Friday, July 5, 2013

Atheistic Communism and Genocide

As the West continues to move in a more totalitarian direction – bigger government, control, spying on its citizens, political correctness as the membership card, social group-think - I think that it would do us well to examine the possible implications of such a move. Ironically, these moves are justified in the name of creating a more progressive society.

This also had been the claim of atheistic communist regimes. However, genocide reached unprecedented levels under these regimes. Wikipedia claims:

  • Mass killings occurred under some Communist regimes during the twentieth century with an estimated death toll numbering between 85 and 100 million.
The human toll has been unbelievably high. While Western civilization is very ready to remember the fascist Third Reich – they will not call them what they had called themselves (“National Socialists”) – they are very ready to downplay the communist atrocities. However, I think that it is important to revisit these and to ask “why.”

Many historians have tried to explain the almost uniform horrors that had been committed by atheistic communism. According to Rudolph Joseph Rummel, the communist genocides were a product of absolute power and Marxism.

  • "Of all religions, secular and otherwise," Rummel positions Marxism as "by far the bloodiest – bloodier than the Catholic Inquisition, the various Catholic crusades, and the Thirty Years War between Catholics and Protestants. In practice, Marxism has meant bloody terrorism, deadly purges, lethal prison camps and murderous forced labor, fatal deportations, man-made famines, extrajudicial executions and fraudulent show trials, outright mass murder and genocide." He writes that in practice the Marxists saw the construction of their utopia as "a war on poverty, exploitation, imperialism and inequality – and, as in a real war, noncombatants would unfortunately get caught in the battle. There would be necessary enemy casualties: the clergy, bourgeoisie, capitalists, 'wreckers', intellectuals, counterrevolutionaries, rightists, tyrants, the rich and landlords. As in a war, millions might die, but these deaths would be justified by the end, as in the defeat of Hitler in World War II. To the ruling Marxists, the goal of a communist utopia was enough to justify all the deaths."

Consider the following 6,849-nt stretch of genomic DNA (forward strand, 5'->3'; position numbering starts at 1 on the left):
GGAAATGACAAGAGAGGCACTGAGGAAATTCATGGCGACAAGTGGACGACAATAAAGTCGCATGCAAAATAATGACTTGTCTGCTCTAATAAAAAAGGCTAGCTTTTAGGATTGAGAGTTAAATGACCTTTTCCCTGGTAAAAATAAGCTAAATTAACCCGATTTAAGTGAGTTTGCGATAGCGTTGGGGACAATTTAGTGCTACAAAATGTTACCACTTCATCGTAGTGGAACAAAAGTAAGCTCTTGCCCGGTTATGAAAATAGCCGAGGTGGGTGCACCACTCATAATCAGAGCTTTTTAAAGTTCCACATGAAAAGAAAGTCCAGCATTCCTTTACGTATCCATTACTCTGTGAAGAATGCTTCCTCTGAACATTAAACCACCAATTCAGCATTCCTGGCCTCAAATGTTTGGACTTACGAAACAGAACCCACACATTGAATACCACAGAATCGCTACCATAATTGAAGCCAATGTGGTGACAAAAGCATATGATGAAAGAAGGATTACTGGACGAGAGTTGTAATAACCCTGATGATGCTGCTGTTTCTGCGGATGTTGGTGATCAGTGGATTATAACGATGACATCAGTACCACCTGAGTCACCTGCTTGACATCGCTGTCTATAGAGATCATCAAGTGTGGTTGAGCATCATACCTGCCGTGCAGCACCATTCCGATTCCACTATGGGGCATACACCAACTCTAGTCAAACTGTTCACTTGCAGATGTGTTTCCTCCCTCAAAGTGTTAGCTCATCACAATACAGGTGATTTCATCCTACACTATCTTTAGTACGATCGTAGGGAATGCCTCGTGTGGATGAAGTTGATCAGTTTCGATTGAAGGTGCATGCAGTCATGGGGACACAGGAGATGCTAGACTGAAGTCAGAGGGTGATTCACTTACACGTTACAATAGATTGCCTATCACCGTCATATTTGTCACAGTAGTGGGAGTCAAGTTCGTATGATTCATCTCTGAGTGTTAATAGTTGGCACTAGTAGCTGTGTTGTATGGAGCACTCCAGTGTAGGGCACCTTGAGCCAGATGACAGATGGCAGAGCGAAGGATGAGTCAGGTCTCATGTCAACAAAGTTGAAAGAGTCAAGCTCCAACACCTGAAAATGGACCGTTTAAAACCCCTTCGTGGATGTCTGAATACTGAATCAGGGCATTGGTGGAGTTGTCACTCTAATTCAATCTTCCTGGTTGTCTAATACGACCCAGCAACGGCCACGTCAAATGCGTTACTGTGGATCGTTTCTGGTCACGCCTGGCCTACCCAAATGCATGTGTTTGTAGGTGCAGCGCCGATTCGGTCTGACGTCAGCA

What we believe determines how we behave. The cognitive/belief conditions in the West seem to be ripe for these kinds of atrocities. There is the necessary identification of the “good guys” and the “bad guys,” those who need to be eliminated from any public influence – the “religious bigots,” the “homophobes,” the Wall Street” folks, anyone who is opposing the dawning of the new age, a sexually free, guiltless society.

Just recently, the military – they had placed Catholics and Evangelicals on their list of terrorist organizations along with Al Qaeda – threatened Christians with court marshal if they tried to proselytize.